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On March 31, the SEC announced that the Office of the Advocate for Small Business Capital Formation will begin hosting a series of virtual discussions, each on “a particular area of the market, incorporating feedback from entrepreneurs, investors, and other market participants.” The first “Online Investment Capital Raising Virtual Coffee Break” will focus on the impact Covid-19 is having on raising capital, and will be held on April 3 at 11 am EDT. Additional information about the event can be found here, and participants can join the event by clicking here.
On March 25, the governor of California issued an executive order intended to provide relief to small businesses. The order provides businesses filing a return of less than $1 million in taxes with a 90-day extension to file first quarter returns and make tax payments. The order also extends by 60 days deadlines for submitting applications, paying fees, and submitting audited financial reports for a number of business licensees, including card rooms and online payer services. The order also suspends the requirements to request and receive the consent of shareholders for shareholder meetings to be held by electronic transmission or by electronic video screen communication.
On March 23, the Minnesota governor issued an executive order providing relief to small businesses during the Covid-19 pandemic. The order directs the Department of Employment and Economic Development to develop a forgivable loan program to award grants to nonprofit corporations to fund forgivable loans to small businesses. For a business to participate, it must demonstrate to the lender that it was “directly and adversely affected” by Covid-19. The order provides additional information on the administration and parameters of the loan program, such as reporting requirements for participating lenders and loan forgiveness.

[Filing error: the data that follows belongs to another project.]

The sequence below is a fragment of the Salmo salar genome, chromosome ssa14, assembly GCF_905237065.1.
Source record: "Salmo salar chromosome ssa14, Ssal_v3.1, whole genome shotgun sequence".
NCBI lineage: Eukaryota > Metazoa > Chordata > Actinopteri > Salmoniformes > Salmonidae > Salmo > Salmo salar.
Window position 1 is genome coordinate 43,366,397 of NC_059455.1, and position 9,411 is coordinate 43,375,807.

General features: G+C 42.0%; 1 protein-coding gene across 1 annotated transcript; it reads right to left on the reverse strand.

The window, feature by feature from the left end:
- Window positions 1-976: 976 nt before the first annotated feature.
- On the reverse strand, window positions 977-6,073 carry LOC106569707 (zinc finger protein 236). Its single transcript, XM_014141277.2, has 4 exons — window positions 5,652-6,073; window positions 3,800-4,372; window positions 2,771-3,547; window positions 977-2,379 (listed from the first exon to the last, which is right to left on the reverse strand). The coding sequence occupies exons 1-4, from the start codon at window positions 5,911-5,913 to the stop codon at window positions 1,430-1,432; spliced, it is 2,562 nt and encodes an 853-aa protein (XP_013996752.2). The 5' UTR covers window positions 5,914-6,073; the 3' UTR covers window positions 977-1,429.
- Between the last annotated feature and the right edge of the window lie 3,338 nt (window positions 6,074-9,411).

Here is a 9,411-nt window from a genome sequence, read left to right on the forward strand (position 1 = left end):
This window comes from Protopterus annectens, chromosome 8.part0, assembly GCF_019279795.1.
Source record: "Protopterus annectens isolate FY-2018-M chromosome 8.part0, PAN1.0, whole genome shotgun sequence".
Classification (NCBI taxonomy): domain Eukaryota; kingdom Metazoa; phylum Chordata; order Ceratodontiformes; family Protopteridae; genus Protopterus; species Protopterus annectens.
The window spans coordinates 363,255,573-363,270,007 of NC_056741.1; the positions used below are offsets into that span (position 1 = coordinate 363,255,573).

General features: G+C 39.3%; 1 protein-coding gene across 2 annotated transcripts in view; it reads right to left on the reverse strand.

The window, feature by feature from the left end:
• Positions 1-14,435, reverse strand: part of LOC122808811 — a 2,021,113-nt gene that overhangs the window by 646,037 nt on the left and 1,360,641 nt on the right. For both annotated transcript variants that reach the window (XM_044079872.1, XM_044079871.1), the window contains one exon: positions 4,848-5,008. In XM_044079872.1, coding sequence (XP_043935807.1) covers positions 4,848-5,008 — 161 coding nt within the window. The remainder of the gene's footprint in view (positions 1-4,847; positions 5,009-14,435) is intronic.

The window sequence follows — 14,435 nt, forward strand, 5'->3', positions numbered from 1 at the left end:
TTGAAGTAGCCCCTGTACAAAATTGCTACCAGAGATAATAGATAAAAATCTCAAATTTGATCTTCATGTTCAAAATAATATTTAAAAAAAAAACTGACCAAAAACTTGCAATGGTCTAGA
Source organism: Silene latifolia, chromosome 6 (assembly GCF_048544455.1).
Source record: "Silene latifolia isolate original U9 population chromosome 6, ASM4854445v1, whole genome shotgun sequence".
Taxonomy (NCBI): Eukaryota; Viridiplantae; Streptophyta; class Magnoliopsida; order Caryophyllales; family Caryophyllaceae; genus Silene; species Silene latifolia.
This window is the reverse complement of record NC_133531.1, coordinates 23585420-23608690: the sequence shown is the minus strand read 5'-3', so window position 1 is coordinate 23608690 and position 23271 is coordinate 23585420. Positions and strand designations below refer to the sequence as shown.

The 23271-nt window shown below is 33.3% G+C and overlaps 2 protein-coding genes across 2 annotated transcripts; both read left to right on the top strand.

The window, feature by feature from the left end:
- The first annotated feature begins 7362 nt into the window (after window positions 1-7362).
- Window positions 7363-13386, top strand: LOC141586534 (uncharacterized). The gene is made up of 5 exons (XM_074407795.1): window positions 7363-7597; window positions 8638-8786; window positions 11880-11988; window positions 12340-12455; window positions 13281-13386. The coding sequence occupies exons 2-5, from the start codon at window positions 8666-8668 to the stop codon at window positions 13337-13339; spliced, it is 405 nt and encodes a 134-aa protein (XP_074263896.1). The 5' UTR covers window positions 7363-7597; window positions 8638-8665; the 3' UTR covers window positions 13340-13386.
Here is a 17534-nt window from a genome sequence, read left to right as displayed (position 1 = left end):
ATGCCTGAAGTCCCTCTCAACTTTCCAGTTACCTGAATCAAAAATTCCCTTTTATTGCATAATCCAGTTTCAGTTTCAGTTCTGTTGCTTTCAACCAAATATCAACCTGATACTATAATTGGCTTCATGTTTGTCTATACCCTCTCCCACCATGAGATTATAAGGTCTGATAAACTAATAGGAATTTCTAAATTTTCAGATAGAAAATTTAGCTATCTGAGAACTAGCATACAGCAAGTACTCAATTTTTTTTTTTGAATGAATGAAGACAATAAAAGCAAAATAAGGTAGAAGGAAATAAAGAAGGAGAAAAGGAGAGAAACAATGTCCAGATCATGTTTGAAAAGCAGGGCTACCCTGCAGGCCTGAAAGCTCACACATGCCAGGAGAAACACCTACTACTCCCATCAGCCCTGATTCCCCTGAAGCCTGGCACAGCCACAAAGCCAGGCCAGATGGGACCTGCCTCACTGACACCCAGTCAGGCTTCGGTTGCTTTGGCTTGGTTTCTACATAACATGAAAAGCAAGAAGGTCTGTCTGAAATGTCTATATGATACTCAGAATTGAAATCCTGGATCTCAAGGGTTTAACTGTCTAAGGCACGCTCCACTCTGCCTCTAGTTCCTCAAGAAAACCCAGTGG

On December 16, the three federal banking agency members of the Federal Financial Institutions Examination Council (FFIEC) with Community Reinvestment Act (CRA) responsibility—the Federal Reserve Board, the FDIC, and the OCC—announced the release of the 2018 small business, small farm, and community development CRA data. The analysis contains information from 700 lenders about originations and purchases of small loans (loans with original amounts of $1 million or less) in 2018, a 2.2 percent decrease from the 718 lenders that reported data in 2017. According to the analysis, the total number of originated loans increased by approximately 8 percent from 2017, with the dollar amount of originations increasing by roughly 5 percent; however, the analysis notes that the majority of this growth is attributable to one bank’s increase in originations. The analysis further notes that 615 banks reported community development lending activity totaling nearly $103 billion in 2018, an increase from $96 billion in 2017.
On May 13, the CFPB announced a plan to review its regulations under Section 610 of the Regulatory Flexibility Act (RFA), which specifies that agencies should review certain rules within 10 years of their publication, consider the rules’ effect on small businesses, and invite public comment on each rule undergoing the review. The announcement notes that RFA requires an agency to consider multiple factors when reviewing a rule, including (i) whether there is a continued need for the rule; (ii) the complexity of the rule; (iii) whether the rule overlaps, duplicates, or conflicts with federal, state, or other rules; and (iv) the degree to which factors, such as technology and economic conditions, have changed the relevant market since the rule was evaluated. Comments will be due within 60 days of the plan’s publication in the Federal Register.